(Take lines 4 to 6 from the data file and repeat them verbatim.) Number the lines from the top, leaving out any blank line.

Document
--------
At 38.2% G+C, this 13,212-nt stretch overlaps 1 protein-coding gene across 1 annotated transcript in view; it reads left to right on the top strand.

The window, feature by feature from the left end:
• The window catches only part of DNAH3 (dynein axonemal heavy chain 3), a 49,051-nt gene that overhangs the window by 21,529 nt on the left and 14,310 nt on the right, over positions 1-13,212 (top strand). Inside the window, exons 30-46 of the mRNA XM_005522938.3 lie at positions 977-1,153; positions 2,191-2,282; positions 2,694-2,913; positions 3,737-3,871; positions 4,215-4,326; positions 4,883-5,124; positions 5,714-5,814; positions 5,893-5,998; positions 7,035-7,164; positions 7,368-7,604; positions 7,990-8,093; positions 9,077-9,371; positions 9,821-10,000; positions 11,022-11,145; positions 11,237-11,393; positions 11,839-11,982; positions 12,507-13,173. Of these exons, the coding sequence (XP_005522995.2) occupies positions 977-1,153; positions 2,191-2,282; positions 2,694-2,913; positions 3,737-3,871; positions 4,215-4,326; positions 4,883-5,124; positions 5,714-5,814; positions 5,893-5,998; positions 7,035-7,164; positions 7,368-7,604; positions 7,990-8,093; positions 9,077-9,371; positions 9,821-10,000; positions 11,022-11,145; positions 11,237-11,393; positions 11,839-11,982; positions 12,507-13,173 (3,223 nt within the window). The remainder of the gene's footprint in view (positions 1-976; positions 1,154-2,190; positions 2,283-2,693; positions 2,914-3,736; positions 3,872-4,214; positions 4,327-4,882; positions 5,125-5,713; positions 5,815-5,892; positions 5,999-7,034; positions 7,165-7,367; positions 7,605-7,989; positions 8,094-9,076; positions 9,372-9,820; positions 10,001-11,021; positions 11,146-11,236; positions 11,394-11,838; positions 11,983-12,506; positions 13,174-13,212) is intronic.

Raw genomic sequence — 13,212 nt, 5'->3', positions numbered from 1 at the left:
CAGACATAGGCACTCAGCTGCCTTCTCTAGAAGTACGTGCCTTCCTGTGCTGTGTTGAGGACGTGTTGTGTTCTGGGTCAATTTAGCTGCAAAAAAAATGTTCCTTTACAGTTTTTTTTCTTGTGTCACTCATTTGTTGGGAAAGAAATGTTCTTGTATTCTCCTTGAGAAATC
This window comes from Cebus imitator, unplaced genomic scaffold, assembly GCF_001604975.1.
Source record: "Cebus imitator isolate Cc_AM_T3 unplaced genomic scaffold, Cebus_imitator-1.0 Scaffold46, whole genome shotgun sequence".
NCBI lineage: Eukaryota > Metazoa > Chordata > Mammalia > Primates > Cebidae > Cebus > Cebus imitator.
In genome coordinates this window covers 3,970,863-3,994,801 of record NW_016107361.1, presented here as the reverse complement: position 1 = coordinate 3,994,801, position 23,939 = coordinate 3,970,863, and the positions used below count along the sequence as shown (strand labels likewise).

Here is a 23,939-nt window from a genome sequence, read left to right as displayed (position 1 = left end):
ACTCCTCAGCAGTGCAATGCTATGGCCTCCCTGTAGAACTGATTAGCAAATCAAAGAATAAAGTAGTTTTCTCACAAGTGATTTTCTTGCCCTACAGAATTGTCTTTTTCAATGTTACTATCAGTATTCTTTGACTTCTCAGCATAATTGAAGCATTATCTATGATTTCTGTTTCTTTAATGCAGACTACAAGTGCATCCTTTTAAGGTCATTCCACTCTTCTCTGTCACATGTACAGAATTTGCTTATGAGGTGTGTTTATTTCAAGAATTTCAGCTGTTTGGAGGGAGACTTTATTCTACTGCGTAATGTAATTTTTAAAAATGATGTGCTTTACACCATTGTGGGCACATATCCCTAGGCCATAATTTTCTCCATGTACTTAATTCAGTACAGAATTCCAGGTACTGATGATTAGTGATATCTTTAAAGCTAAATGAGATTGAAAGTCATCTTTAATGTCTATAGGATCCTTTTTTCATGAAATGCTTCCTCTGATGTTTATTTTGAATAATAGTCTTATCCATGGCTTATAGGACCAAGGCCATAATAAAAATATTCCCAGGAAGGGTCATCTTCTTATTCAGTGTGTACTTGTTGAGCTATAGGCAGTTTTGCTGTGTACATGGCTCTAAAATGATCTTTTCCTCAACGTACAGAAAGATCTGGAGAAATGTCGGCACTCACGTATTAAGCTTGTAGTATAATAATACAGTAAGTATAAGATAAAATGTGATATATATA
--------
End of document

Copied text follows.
Raw genomic sequence — 13,212 nt, 5'->3', positions numbered from 1 at the left:
CAGACATAGGCACTCAGCTGCCTTCTCTAGAAGTACGTGCCTTCCTGTGCTGTGTTGAGGACGTGTTGTGTTCTGGGTCAATTTAGCTGCAAAAAAAATGTTCCTTTACAGTTTTTTTTCTTGTGTCACTCATTTGTTGGGAAAGAAATGTTCTTGTATTCTCCTTGAGAAATC
This window comes from Cebus imitator, unplaced genomic scaffold, assembly GCF_001604975.1.